Or like the victims neighbouring Williamtown and Oakey air force bases, made ill from toxic contamination of groundwater. Around the world it’s known chemical agents used in airport fire drills cause cancer, neurological disease and reproductive disorders, yet the Australian Department of Defence simply denies responsibility. The powerless are hopelessly trapped between health risks and valueless properties.
Similar disdain is shown for those living near coal-seam gas fields and wind turbines. The authorities know of the health and financial impacts but defend operators by bending rules and ignoring guidelines.
If governments believe the ends justify the means, people don’t matter.

When Ernst & Young research finds one in eight Australians can’t meet their electricity bills, rather than show compassion for the poor and the elderly, governments push ruthlessly ahead with inefficient and expensive renewable energy projects.

This newspaper’s former editor-in-chief Chris Mitchell reveals in his book, Making Headlines, how Kevin Rudd, when prime minister, brazenly attempted to use state power to investigate “the relationship between my paper and him”. Rudd’s successor, Julia Gillard, wanted to establish a media watchdog to effectively gag journalists.

None of this is fantasy and it explains why people are losing confidence in the democratic system. Australians feel increasingly marginalised and unrepresented. They are tired of spin and being lied to. They know that data is often withheld or manipulated.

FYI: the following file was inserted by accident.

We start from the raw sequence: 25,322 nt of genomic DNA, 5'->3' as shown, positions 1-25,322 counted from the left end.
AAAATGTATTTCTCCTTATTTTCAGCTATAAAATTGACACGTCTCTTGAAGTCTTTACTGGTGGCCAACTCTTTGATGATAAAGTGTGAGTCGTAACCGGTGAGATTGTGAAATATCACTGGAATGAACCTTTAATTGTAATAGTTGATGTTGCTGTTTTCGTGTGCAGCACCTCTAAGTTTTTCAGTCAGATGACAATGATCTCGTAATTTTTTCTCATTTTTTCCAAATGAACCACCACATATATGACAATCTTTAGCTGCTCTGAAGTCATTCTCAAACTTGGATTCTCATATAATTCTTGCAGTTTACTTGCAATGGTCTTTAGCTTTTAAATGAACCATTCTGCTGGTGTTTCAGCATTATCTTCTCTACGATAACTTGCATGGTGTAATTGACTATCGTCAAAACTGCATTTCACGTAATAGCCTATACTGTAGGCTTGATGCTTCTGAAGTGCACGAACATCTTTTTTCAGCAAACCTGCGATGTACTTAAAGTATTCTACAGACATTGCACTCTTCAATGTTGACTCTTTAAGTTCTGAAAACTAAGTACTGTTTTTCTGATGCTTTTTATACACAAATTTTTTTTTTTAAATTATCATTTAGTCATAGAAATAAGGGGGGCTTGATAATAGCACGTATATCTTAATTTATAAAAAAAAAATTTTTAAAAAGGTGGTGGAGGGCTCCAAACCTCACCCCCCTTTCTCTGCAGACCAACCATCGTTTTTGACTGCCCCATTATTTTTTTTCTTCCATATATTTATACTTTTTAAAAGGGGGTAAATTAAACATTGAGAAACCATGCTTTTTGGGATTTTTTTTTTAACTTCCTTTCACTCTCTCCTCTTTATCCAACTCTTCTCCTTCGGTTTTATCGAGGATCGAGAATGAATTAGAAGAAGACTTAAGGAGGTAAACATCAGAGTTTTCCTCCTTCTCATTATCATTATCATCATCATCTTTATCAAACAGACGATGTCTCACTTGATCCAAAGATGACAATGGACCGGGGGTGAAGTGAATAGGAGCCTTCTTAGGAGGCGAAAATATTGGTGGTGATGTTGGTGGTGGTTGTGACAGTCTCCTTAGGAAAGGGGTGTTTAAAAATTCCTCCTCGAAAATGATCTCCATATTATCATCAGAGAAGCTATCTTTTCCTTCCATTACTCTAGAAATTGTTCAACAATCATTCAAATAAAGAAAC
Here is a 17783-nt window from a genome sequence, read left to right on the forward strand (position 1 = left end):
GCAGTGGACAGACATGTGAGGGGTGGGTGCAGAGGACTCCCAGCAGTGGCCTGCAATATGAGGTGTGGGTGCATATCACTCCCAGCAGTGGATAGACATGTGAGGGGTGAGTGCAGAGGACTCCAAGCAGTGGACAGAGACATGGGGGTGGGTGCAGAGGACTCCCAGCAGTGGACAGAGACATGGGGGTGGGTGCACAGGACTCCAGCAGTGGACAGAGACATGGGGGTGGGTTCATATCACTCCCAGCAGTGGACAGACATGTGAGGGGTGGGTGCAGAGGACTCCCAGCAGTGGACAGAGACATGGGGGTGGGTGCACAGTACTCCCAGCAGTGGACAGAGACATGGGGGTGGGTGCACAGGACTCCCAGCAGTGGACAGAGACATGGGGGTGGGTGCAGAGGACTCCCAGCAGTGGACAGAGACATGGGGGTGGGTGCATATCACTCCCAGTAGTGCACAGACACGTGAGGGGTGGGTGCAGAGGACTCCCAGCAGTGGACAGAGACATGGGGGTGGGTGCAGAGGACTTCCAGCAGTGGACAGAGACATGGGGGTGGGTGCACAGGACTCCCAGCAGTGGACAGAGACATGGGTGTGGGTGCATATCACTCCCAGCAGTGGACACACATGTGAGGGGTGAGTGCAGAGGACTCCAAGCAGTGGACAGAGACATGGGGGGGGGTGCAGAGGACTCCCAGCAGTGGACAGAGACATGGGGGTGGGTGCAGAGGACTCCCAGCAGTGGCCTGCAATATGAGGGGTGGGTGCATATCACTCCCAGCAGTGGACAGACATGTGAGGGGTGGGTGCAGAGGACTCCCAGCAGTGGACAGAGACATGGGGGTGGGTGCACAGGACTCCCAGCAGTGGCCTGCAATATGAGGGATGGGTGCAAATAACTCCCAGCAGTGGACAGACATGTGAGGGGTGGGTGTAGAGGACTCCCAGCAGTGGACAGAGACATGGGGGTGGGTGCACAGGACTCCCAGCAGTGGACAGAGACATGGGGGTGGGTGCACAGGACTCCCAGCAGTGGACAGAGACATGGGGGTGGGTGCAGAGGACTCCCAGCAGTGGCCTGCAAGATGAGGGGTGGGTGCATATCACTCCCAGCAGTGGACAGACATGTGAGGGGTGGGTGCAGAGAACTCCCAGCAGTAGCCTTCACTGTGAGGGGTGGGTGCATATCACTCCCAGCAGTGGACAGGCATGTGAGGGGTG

As they struggle to make ends meet, they watch helplessly as the established political class shamelessly abuses its many privileges. It appears its sole purpose in life is to rule, not to govern. This adds weight to the insightful contention by the Business Council of Australia’s Jennifer Westacott that Australia is in desperate need of a national purpose.

It’s no wonder, to paraphrase American author Don Fredrick, that a growing number of Australians no longer want a tune-up at the same old garage. They want a new engine installed by experts — and they are increasingly of the view that the current crop of state and federal mechanics lacks the skills and experience to do the job.
One Nation may not be the answer, but its garage does offer a new engine.

This is Australia’s version of the Trump phenomenon. Like Donald Trump, Hanson is a non-establishment political disrupter. However, unlike Trump, who may soon occupy the White House, Hanson won’t inhabit the Lodge.

This leaves Australia’s establishment and the central planners very much in control. It means we will remain firmly on our current bigger-government path, finan­ced by higher taxes and creative accounting.
Nobel laureate economist FA Hayek observes in his book The Road to Serfdom: “The more planners improvise, the greater the disturbance to normal business. Everyone suffers. People feel rightly that ‘planners’ can’t get things done.”

But he argues that, ironically, in a crisis the risk is that rather than wind back the role of government, people automatically turn to someone strong who demands obedience and uses coercion to achieve objectives.

Australia is now on that road to tyranny and, with another global recession in prospect and nearly 50 per cent of voters already dependent on government, the incentive is to vote for more government, not less.

The left-wing media echo-chamber will be an enthusiastic cheerleader.